The planned protests against the BBC, which we reported on a few weeks back, took place today as supporters of the Free Software Foundation (FSC) — dressed in bright yellow Hazmat suits — gathered outside BBC Television Center in London and BBC headquarters in Manchester to demand that DRM be eliminated from the BBC’s iPlayer.
The FSC is accusing the BBC of “corruption” because of the iPlayer’s reliance on Microsoft’s technology and the fact that, prior to joining the public service broadcaster, the controller of the BBC’s Future Media and Technology Group worked for Microsoft as director of its Windows Digital Media division.
The Register reports that nobody from BBC management or the BBC Trust came out to speak to the protesters, although “some BBC staff from technology divisions did engage in discussions, but asked not to be identified.”
In a press release put out by the FSC Executive Director, Peter Brown — who had flown in from the U.S. to attend the event — was quoted as saying:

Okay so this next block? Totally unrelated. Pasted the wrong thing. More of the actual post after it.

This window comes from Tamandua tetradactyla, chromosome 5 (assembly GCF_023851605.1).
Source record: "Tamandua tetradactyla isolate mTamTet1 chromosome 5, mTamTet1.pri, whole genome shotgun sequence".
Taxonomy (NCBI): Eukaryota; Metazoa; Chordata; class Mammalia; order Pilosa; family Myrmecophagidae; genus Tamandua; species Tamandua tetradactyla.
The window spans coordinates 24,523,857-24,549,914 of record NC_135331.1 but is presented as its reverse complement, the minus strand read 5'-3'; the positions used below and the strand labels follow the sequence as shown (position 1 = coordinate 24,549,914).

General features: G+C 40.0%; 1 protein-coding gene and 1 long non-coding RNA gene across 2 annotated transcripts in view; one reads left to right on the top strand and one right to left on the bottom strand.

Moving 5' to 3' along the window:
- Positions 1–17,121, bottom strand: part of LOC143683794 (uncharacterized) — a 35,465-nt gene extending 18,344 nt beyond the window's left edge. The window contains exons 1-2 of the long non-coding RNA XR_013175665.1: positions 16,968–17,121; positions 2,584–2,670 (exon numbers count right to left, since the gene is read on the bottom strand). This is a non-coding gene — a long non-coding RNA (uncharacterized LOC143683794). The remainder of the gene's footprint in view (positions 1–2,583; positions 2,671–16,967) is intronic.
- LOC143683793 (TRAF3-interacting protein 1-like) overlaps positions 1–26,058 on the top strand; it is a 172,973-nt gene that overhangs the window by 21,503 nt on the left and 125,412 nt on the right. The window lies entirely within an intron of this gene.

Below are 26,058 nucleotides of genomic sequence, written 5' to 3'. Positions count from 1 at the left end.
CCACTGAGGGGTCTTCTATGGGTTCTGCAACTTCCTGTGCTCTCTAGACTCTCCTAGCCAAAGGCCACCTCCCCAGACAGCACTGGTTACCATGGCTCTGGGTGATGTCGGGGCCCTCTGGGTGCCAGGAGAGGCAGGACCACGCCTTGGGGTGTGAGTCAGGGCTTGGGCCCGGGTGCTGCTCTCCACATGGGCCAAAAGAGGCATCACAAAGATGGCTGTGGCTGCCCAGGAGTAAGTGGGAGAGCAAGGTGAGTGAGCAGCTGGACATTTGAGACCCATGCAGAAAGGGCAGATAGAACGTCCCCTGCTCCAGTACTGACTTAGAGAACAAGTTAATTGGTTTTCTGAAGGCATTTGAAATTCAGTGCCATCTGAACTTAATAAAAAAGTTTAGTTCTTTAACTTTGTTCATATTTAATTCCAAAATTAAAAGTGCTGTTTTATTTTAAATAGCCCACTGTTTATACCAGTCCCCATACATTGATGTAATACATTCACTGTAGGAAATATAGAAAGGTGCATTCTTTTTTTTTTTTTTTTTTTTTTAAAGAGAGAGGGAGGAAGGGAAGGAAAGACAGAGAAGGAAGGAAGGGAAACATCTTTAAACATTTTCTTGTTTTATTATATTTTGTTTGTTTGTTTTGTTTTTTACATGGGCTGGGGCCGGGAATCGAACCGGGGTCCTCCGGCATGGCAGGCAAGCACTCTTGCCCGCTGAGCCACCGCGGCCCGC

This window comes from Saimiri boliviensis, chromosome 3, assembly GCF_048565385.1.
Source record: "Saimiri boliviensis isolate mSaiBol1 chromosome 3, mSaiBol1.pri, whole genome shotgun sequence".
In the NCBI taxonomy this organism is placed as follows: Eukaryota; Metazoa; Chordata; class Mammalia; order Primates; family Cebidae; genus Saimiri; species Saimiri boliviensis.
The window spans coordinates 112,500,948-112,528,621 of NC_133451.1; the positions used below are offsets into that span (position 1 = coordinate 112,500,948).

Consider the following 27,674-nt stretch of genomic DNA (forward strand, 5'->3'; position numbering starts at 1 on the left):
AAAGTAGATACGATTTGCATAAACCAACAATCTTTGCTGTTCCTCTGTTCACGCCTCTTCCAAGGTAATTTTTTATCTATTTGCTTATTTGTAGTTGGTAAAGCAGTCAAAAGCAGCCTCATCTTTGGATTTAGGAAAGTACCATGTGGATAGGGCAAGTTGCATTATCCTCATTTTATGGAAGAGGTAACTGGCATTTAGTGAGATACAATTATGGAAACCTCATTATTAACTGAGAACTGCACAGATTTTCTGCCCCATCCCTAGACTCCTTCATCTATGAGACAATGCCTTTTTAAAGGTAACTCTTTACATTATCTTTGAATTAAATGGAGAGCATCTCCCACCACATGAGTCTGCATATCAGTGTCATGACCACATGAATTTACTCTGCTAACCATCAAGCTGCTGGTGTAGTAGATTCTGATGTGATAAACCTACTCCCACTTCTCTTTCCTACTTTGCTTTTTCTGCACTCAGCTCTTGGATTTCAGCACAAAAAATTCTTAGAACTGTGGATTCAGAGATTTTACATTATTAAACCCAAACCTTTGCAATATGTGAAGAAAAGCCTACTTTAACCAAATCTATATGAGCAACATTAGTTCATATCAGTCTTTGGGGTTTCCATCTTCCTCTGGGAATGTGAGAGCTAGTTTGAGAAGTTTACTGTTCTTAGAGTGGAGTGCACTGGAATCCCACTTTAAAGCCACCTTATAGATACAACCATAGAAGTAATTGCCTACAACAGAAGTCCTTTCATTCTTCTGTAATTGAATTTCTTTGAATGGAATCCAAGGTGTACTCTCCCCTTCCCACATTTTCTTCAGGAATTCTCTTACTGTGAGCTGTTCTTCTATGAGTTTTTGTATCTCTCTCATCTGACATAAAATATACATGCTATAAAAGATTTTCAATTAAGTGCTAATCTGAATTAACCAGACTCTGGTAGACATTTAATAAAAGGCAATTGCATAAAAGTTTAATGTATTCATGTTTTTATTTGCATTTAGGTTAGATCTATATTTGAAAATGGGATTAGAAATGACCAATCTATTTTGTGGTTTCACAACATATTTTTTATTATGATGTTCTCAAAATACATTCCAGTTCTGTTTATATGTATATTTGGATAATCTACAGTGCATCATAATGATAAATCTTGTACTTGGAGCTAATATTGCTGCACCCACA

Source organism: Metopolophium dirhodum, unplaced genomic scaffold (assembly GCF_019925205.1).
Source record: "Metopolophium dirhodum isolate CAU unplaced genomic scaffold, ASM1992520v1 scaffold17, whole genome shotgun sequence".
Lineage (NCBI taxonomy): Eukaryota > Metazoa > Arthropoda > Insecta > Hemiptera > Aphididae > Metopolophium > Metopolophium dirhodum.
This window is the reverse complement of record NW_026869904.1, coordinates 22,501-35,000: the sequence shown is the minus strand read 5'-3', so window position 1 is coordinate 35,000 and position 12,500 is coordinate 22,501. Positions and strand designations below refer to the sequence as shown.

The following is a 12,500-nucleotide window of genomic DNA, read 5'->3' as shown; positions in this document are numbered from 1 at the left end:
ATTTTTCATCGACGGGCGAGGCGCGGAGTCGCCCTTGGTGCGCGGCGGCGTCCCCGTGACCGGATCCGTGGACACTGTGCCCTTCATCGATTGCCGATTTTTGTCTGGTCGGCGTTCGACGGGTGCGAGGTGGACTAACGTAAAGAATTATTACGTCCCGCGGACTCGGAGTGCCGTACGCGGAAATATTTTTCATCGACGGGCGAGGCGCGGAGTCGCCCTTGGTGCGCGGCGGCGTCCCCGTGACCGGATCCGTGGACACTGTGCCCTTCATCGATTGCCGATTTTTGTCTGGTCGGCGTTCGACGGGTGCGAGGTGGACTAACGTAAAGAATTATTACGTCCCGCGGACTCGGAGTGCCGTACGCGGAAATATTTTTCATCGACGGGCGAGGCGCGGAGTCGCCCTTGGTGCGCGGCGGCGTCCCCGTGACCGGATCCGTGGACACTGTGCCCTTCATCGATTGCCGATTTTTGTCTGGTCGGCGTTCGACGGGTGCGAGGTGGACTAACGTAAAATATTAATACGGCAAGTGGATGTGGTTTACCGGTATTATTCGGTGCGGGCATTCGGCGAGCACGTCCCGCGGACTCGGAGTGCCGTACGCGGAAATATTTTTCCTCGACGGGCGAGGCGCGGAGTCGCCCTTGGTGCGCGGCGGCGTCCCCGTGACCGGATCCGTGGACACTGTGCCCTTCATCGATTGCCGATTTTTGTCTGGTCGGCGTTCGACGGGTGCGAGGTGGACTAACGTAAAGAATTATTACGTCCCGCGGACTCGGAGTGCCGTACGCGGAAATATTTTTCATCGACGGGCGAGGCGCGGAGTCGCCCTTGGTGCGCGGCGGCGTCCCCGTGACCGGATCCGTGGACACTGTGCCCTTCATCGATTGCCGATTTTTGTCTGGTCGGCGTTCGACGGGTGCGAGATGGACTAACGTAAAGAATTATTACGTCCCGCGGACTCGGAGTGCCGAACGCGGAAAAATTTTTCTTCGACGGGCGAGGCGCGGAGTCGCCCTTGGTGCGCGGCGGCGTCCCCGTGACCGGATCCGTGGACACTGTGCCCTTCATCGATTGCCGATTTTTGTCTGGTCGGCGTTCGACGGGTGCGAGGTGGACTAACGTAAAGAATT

BBC values have been corrupted because BBC Executives are too closely associated with Microsoft. BBC values have been corrupted because the iPlayer uses proprietary software and standards made under an exclusive deal with Microsoft. BBC values have been corrupted because license fee payers must now own a Microsoft operating system to download BBC programming. BBC values have been corrupted because license fee payers must accept DRM technologies that spy and monitor on the digital files held on their computers. We are here today to help BBC Director General Mark Thompson, clean up this DRM mess, and to encourage the BBC Trust to reverse course and eliminate DRM from the BBC iPlayer.
Pretty strong stuff. Whether I’d go as far as to say that the BBC has been corrupted, I’m not so sure. But I certainly wouldn’t disagree with anybody who argued that after 4 years of R&D and millions of pounds spent, picking a windows-only platform with so many restrictions, simply isn’t good enough. In all that time the BBC should have shopped around for a more flexible solution or developed their own in-house. Instead, what we’ve ended up with is an iPlayer that, from a technology and usability point of view, is hard to distinguish from many competing and commercial offerings (see our recent post ‘Five UK Internet TV offerings compared‘.)